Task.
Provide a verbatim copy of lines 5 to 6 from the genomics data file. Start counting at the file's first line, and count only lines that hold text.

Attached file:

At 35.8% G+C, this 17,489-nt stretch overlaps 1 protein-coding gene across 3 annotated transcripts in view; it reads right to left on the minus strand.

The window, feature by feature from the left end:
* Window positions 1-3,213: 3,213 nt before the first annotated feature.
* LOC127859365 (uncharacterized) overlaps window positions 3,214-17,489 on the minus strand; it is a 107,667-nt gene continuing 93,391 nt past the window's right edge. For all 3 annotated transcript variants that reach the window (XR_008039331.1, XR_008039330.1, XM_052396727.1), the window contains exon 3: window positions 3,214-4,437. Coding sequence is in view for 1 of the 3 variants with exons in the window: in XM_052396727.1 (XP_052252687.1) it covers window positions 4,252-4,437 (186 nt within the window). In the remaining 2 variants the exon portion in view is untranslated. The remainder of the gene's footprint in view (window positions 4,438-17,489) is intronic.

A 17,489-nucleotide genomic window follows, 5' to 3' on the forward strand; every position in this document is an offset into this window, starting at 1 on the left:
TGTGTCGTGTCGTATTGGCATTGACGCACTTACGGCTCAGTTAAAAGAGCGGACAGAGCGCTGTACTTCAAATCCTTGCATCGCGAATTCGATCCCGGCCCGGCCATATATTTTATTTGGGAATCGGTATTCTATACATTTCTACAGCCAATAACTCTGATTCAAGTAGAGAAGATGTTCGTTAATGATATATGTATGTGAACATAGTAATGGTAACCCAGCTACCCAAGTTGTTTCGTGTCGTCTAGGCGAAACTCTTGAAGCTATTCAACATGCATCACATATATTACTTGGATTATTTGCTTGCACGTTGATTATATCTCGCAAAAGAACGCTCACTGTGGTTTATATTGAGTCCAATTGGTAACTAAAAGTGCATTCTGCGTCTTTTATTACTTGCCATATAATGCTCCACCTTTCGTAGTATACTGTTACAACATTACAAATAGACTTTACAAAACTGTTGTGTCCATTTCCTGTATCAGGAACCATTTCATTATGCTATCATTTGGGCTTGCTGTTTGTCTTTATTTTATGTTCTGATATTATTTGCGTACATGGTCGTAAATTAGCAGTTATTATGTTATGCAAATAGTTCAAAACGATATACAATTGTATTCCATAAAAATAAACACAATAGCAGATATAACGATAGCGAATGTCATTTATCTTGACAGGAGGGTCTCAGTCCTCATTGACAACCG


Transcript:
A 17,489-nucleotide genomic window follows, 5' to 3' on the forward strand; every position in this document is an offset into this window, starting at 1 on the left:
TGTGTCGTGTCGTATTGGCATTGACGCACTTACGGCTCAGTTAAAAGAGCGGACAGAGCGCTGTACTTCAAATCCTTGCATCGCGAATTCGATCCCGGCCCGGCCATATATTTTATTTGGGAATCGGTATTCTATACATTTCTACAGCCAATAACTCTGATTCAAGTAGAGAAGATGTTCGTTAATGATATATGTATGTGAACATAGTAATGGTAACCCAGCTACCCAAGTTGTTTCGTGTCGTCTAGGCGAAACTCTTGAAGCTATTCAACATGCATCACATATATTACTTGGATTATTTGCTTGCACGTTGATTATATCTCGCAAAAGAACGCTCACTGTGGTTTATATTGAGTCCAATTGGTAACTAAAAGTGCATTCTGCGTCTTTTATTACTTGCCATATAATGCTCCACCTTTCGTAGTATACTGTTACAACATTACAAATAGACTTTACAAAACTGTTGTGTCCATTTCCTGTATCAGGAACCATTTCATTATGCTATCATTTGGGCTTGCTGTTTGTCTTTATTTTATGTTCTGATATTATTTGCGTACATGGTCGTAAATTAGCAGTTATTATGTTATGCAAATAGTTCAAAACGATATACAATTGTATTCCATAAAAATAAACACAATAGCAGATATAACGATAGCGAATGTCATTTATCTTGACAGGAGGGTCTCAGTCCTCATTGACAACCG